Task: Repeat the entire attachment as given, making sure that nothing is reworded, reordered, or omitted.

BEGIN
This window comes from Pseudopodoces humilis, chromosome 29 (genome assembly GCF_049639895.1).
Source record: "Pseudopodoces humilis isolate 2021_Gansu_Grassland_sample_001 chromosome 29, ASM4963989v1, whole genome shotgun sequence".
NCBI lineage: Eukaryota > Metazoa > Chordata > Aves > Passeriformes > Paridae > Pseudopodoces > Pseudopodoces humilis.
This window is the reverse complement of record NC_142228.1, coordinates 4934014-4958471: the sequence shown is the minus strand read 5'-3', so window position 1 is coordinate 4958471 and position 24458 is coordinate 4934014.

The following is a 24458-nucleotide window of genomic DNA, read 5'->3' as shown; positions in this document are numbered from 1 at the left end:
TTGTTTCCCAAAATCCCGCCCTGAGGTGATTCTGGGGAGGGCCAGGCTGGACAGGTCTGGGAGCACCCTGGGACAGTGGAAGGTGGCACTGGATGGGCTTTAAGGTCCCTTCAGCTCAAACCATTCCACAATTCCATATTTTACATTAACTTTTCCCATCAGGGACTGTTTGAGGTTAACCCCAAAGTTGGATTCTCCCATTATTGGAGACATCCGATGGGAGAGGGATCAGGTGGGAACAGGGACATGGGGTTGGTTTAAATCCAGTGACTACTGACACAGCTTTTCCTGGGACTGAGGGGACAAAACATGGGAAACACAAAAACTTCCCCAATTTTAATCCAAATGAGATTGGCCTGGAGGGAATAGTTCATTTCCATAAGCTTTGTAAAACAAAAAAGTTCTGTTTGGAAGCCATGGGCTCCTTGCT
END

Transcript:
This window comes from Pseudopodoces humilis, chromosome 29 (genome assembly GCF_049639895.1).
Source record: "Pseudopodoces humilis isolate 2021_Gansu_Grassland_sample_001 chromosome 29, ASM4963989v1, whole genome shotgun sequence".
NCBI lineage: Eukaryota > Metazoa > Chordata > Aves > Passeriformes > Paridae > Pseudopodoces > Pseudopodoces humilis.
This window is the reverse complement of record NC_142228.1, coordinates 4934014-4958471: the sequence shown is the minus strand read 5'-3', so window position 1 is coordinate 4958471 and position 24458 is coordinate 4934014.

The following is a 24458-nucleotide window of genomic DNA, read 5'->3' as shown; positions in this document are numbered from 1 at the left end:
TTGTTTCCCAAAATCCCGCCCTGAGGTGATTCTGGGGAGGGCCAGGCTGGACAGGTCTGGGAGCACCCTGGGACAGTGGAAGGTGGCACTGGATGGGCTTTAAGGTCCCTTCAGCTCAAACCATTCCACAATTCCATATTTTACATTAACTTTTCCCATCAGGGACTGTTTGAGGTTAACCCCAAAGTTGGATTCTCCCATTATTGGAGACATCCGATGGGAGAGGGATCAGGTGGGAACAGGGACATGGGGTTGGTTTAAATCCAGTGACTACTGACACAGCTTTTCCTGGGACTGAGGGGACAAAACATGGGAAACACAAAAACTTCCCCAATTTTAATCCAAATGAGATTGGCCTGGAGGGAATAGTTCATTTCCATAAGCTTTGTAAAACAAAAAAGTTCTGTTTGGAAGCCATGGGCTCCTTGCT